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Old Posted Oct 25, 2010, 7:31 PM
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GaylordWilshire GaylordWilshire is offline
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Location: NYC
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Originally Posted by photolitherland View Post
In the first couple minutes of this clip from Who Framed Roger Rabbit, does that line still exist or those rail cars? I dont know if that was even filmed in LA. Ever since I watched that film when I was a little kid I fell in love with trollies and public rail transit.
Photolitherland: The debate over whether the demise of the Pacific Electric was due to a conspiracy driven by General Motors seems to be endless. After reading alot about it--the passions on both side are intense!--I'd say that, in the end, it was due to an effort on the part of GM to make money (what else were they in business for?)--but rather than being a conspiracy theorist's greatest fantasy, was simply an intelligent strategy to profit. GM may have seen an opening in the market and seized it, maneuvering and even manipulating to do so, but in the end the petering out of the PE and other electric transit lines had much more to do with a preference for speed and convenience--streetcars could never compete with private automobiles, and probably never will, unless for some reason, at some point in the future, no one can afford private transportation. Certainly street railways and automobiles sharing the same roadways is outmoded interms of safety and the efficient movement of traffic. In the "old days," you didn't mind walking a few or even many blocks to catch a streetcar--but if you could afford a car of your own, even one block might seem too much. And would you want to walk now in central Los Angeles or in New Orleans (where streetcars do still run)? At night? If you could afford even a jalopy to cut your trip by, say, two-thirds in terms of time? No one is going to waste the extra time riding two or even three streetcars when he could be at work or play. Here are a few more links to learn about the PE:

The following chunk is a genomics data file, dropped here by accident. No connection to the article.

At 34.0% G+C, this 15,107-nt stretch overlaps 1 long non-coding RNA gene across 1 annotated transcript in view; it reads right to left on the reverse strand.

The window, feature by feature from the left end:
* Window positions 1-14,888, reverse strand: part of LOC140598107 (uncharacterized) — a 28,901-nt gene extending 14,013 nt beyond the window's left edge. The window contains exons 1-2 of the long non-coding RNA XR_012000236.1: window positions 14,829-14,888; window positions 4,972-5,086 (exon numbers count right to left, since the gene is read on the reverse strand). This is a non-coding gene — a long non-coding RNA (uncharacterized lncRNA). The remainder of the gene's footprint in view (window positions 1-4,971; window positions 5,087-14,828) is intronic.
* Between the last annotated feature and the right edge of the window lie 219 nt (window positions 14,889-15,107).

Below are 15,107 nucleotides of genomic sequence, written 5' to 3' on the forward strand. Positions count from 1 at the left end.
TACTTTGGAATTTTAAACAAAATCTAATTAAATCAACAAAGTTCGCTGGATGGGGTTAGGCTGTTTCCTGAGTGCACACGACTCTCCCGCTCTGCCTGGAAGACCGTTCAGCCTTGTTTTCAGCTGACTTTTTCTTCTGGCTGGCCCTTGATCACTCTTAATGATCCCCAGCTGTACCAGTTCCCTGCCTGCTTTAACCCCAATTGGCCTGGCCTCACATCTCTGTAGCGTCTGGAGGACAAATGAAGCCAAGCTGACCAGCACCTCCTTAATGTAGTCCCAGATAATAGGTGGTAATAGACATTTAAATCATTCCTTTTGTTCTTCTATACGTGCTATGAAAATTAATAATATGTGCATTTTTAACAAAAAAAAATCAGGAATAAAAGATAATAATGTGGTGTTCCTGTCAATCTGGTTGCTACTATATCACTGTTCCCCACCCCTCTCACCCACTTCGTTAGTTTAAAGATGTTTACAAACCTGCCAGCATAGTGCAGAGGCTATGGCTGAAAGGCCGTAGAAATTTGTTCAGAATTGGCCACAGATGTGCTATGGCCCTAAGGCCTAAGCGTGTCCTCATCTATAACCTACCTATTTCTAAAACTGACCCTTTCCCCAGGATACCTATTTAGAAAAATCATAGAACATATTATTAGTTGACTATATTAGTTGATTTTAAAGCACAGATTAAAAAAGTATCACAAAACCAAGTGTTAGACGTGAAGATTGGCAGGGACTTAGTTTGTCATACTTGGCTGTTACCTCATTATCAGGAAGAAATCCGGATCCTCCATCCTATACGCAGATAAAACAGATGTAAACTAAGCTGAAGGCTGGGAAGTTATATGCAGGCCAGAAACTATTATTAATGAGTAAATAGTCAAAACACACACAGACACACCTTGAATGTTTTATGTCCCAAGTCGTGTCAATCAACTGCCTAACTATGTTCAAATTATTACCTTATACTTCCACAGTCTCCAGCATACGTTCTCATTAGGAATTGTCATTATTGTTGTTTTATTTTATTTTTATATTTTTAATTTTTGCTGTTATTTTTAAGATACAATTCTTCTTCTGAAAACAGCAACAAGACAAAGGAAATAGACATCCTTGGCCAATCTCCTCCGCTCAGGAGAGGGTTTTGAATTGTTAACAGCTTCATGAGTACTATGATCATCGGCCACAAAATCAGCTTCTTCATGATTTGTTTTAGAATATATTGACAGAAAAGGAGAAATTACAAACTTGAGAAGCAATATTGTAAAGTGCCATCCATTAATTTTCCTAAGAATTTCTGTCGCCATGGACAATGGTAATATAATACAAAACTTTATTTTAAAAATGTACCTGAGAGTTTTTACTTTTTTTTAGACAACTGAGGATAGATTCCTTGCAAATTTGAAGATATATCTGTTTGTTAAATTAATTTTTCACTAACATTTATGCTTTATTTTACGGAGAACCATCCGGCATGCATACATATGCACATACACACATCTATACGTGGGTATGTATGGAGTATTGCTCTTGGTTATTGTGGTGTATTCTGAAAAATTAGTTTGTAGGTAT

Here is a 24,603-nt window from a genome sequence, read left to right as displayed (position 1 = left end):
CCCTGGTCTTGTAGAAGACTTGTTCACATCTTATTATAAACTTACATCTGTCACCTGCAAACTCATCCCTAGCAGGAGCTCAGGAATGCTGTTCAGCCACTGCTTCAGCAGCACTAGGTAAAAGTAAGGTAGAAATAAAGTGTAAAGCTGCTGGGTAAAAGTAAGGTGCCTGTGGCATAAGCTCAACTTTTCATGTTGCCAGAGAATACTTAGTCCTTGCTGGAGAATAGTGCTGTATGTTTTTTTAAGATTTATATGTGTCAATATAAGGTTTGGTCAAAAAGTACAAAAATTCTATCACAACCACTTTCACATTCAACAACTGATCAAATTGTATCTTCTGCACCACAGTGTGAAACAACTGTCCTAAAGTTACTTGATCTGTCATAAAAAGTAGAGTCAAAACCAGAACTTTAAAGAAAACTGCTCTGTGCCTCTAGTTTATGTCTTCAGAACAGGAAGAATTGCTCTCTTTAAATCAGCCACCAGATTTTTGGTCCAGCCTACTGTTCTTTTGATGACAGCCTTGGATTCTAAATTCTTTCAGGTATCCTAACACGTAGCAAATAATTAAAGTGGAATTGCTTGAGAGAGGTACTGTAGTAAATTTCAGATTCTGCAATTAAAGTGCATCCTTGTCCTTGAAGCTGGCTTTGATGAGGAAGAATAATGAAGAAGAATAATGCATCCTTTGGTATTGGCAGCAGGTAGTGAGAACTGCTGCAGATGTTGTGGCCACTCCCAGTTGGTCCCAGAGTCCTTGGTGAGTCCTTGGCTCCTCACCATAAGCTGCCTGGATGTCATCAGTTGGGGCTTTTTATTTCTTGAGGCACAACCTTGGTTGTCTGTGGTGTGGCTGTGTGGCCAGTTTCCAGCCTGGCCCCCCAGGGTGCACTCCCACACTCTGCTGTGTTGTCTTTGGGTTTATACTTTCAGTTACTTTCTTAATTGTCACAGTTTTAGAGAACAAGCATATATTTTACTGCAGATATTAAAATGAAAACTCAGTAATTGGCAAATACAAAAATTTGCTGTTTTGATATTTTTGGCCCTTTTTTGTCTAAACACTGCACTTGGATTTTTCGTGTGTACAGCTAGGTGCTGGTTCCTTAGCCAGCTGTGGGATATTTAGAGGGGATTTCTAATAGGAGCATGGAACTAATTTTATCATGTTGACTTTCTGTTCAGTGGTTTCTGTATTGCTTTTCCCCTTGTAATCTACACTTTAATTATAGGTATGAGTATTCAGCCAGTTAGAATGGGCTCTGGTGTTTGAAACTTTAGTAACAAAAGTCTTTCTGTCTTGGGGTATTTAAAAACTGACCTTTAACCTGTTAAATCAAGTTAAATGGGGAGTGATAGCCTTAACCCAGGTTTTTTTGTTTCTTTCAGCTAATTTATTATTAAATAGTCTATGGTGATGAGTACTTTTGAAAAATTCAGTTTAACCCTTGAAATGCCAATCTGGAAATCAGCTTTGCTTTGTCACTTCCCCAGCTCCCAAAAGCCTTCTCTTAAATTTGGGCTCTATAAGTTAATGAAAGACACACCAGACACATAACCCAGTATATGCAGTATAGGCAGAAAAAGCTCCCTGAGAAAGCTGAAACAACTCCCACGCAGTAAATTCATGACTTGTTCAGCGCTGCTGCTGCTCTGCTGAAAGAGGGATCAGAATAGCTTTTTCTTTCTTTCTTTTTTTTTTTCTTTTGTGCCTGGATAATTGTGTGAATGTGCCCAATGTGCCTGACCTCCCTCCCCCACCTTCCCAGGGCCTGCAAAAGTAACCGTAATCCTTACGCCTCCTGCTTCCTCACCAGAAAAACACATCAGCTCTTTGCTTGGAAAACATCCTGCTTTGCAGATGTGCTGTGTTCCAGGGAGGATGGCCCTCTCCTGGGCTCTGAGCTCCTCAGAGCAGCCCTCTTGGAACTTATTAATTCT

And here's an old post of mine from this site that mentions a DVD you should check out:

It doesn't seem to be the kind of thing you can find on Netflix, but if you can get your hands on the dvd "This Was Pacific Electric", you will love it-- it really is one of the best histories of the development of L.A. I've ever seen. Lots of old clips and pictures, with a well narrated, well-told story--and the best explanation of the demise of the PE I've ever heard. Clips include brief shots of the gas tanks we've discussed here, as well as of the '20s white-on-black street signs. Best part is commentary by Ralph Cantos, particularly in the extra walking tour he gives on the dvd. He's a real "foamer", the kind we owe alot to for seeing urban history in "four dimensions" (as the dvd calls it)--the past overlaid on the present, like the pictures of the past here. He apparently still gives rail tours--check out this link:

Last edited by GaylordWilshire; Oct 25, 2010 at 8:15 PM.
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